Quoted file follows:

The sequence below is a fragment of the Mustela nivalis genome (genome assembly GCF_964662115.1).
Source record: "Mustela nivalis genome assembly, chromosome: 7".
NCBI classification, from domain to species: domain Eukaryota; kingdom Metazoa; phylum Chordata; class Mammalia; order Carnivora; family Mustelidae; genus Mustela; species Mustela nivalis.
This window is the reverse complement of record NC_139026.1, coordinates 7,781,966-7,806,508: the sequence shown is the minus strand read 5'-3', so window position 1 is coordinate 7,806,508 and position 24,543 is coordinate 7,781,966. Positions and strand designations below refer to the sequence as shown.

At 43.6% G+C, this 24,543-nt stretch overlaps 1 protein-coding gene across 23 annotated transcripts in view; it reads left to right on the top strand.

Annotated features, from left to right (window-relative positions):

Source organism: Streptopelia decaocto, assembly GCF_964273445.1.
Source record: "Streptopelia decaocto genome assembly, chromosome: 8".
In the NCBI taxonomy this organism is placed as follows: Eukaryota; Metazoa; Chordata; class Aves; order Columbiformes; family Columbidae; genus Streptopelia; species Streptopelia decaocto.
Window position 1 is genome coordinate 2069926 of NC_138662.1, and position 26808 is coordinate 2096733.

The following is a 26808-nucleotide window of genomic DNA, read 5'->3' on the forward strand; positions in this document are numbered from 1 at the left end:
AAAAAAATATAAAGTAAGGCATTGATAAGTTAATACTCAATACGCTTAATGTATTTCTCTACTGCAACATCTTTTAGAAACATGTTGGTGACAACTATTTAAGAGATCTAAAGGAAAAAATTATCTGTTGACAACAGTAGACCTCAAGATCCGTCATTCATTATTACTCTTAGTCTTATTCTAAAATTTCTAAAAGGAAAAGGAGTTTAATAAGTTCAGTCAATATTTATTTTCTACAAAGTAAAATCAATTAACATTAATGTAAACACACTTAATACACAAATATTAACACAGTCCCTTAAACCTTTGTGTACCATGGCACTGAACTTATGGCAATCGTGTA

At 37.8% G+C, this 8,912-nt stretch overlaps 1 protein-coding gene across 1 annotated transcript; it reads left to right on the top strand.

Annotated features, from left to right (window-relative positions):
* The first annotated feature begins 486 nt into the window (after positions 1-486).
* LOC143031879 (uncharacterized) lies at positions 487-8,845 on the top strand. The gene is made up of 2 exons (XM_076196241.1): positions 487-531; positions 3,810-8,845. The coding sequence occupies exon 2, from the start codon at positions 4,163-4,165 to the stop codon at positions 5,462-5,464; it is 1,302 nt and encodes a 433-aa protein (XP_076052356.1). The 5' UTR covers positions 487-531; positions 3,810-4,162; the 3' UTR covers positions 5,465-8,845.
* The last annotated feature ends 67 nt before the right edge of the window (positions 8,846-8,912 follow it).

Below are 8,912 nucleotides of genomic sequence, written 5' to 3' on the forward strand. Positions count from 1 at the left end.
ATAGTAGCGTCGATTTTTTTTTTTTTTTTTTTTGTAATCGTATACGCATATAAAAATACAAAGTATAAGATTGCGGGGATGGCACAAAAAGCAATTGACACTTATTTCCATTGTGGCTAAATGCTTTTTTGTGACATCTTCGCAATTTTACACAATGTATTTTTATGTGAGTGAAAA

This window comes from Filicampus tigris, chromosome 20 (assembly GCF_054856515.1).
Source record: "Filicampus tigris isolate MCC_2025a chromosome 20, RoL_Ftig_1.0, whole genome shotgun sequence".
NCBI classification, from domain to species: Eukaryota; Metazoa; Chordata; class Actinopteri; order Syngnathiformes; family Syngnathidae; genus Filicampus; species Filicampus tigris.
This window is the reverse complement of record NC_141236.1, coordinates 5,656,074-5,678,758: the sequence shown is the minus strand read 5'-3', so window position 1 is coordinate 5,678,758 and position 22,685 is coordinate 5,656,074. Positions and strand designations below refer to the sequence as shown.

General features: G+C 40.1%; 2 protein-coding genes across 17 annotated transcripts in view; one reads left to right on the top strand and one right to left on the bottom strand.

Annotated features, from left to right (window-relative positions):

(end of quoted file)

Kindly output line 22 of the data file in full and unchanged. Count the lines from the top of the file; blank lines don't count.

NCBI classification, from domain to species: Eukaryota; Metazoa; Chordata; class Actinopteri; order Syngnathiformes; family Syngnathidae; genus Filicampus; species Filicampus tigris.